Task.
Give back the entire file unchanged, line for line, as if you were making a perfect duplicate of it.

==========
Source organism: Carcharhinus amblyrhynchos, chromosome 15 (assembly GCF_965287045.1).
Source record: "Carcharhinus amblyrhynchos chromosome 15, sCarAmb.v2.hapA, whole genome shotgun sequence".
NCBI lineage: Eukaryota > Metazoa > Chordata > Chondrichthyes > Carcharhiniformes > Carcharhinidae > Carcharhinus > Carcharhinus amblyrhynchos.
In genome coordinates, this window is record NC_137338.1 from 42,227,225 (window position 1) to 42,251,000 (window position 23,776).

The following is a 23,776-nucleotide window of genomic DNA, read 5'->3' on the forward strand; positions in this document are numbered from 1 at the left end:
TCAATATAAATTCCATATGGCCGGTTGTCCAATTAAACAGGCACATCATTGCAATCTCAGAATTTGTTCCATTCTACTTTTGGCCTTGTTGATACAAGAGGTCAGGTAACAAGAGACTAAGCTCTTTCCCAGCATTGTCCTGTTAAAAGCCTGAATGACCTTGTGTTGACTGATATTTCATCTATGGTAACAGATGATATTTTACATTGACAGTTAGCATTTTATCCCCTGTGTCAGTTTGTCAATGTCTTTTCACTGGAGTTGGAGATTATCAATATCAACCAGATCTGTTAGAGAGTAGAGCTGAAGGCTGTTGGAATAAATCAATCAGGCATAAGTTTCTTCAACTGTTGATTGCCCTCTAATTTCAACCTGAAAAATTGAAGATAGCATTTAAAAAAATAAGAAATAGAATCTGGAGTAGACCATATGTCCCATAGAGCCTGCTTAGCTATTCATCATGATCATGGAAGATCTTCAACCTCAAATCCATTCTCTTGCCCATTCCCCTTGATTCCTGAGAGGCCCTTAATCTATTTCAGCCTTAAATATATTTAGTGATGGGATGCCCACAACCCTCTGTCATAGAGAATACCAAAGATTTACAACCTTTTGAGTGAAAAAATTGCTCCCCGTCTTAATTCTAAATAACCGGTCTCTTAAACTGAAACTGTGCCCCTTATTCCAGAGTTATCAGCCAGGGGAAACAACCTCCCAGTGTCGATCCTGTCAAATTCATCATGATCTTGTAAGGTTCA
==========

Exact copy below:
Source organism: Carcharhinus amblyrhynchos, chromosome 15 (assembly GCF_965287045.1).
Source record: "Carcharhinus amblyrhynchos chromosome 15, sCarAmb.v2.hapA, whole genome shotgun sequence".
NCBI lineage: Eukaryota > Metazoa > Chordata > Chondrichthyes > Carcharhiniformes > Carcharhinidae > Carcharhinus > Carcharhinus amblyrhynchos.
In genome coordinates, this window is record NC_137338.1 from 42,227,225 (window position 1) to 42,251,000 (window position 23,776).

The following is a 23,776-nucleotide window of genomic DNA, read 5'->3' on the forward strand; positions in this document are numbered from 1 at the left end:
TCAATATAAATTCCATATGGCCGGTTGTCCAATTAAACAGGCACATCATTGCAATCTCAGAATTTGTTCCATTCTACTTTTGGCCTTGTTGATACAAGAGGTCAGGTAACAAGAGACTAAGCTCTTTCCCAGCATTGTCCTGTTAAAAGCCTGAATGACCTTGTGTTGACTGATATTTCATCTATGGTAACAGATGATATTTTACATTGACAGTTAGCATTTTATCCCCTGTGTCAGTTTGTCAATGTCTTTTCACTGGAGTTGGAGATTATCAATATCAACCAGATCTGTTAGAGAGTAGAGCTGAAGGCTGTTGGAATAAATCAATCAGGCATAAGTTTCTTCAACTGTTGATTGCCCTCTAATTTCAACCTGAAAAATTGAAGATAGCATTTAAAAAAATAAGAAATAGAATCTGGAGTAGACCATATGTCCCATAGAGCCTGCTTAGCTATTCATCATGATCATGGAAGATCTTCAACCTCAAATCCATTCTCTTGCCCATTCCCCTTGATTCCTGAGAGGCCCTTAATCTATTTCAGCCTTAAATATATTTAGTGATGGGATGCCCACAACCCTCTGTCATAGAGAATACCAAAGATTTACAACCTTTTGAGTGAAAAAATTGCTCCCCGTCTTAATTCTAAATAACCGGTCTCTTAAACTGAAACTGTGCCCCTTATTCCAGAGTTATCAGCCAGGGGAAACAACCTCCCAGTGTCGATCCTGTCAAATTCATCATGATCTTGTAAGGTTCA